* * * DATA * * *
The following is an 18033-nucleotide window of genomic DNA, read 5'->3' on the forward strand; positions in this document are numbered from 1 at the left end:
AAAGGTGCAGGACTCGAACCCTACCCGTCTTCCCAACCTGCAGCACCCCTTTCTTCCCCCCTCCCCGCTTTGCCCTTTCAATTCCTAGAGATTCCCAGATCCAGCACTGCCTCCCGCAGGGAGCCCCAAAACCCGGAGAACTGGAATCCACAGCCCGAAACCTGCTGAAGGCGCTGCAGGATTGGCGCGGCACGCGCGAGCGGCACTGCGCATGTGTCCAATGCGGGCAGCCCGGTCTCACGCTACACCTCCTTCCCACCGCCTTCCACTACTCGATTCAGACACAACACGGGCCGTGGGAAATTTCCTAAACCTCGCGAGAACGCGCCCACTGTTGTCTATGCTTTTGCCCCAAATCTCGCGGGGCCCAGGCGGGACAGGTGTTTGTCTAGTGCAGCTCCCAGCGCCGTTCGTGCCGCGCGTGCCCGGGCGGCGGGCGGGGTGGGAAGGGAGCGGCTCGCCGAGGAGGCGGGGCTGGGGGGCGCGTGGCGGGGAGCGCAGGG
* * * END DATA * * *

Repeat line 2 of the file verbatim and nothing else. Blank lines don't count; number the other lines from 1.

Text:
AAAGGTGCAGGACTCGAACCCTACCCGTCTTCCCAACCTGCAGCACCCCTTTCTTCCCCCCTCCCCGCTTTGCCCTTTCAATTCCTAGAGATTCCCAGATCCAGCACTGCCTCCCGCAGGGAGCCCCAAAACCCGGAGAACTGGAATCCACAGCCCGAAACCTGCTGAAGGCGCTGCAGGATTGGCGCGGCACGCGCGAGCGGCACTGCGCATGTGTCCAATGCGGGCAGCCCGGTCTCACGCTACACCTCCTTCCCACCGCCTTCCACTACTCGATTCAGACACAACACGGGCCGTGGGAAATTTCCTAAACCTCGCGAGAACGCGCCCACTGTTGTCTATGCTTTTGCCCCAAATCTCGCGGGGCCCAGGCGGGACAGGTGTTTGTCTAGTGCAGCTCCCAGCGCCGTTCGTGCCGCGCGTGCCCGGGCGGCGGGCGGGGTGGGAAGGGAGCGGCTCGCCGAGGAGGCGGGGCTGGGGGGCGCGTGGCGGGGAGCGCAGGG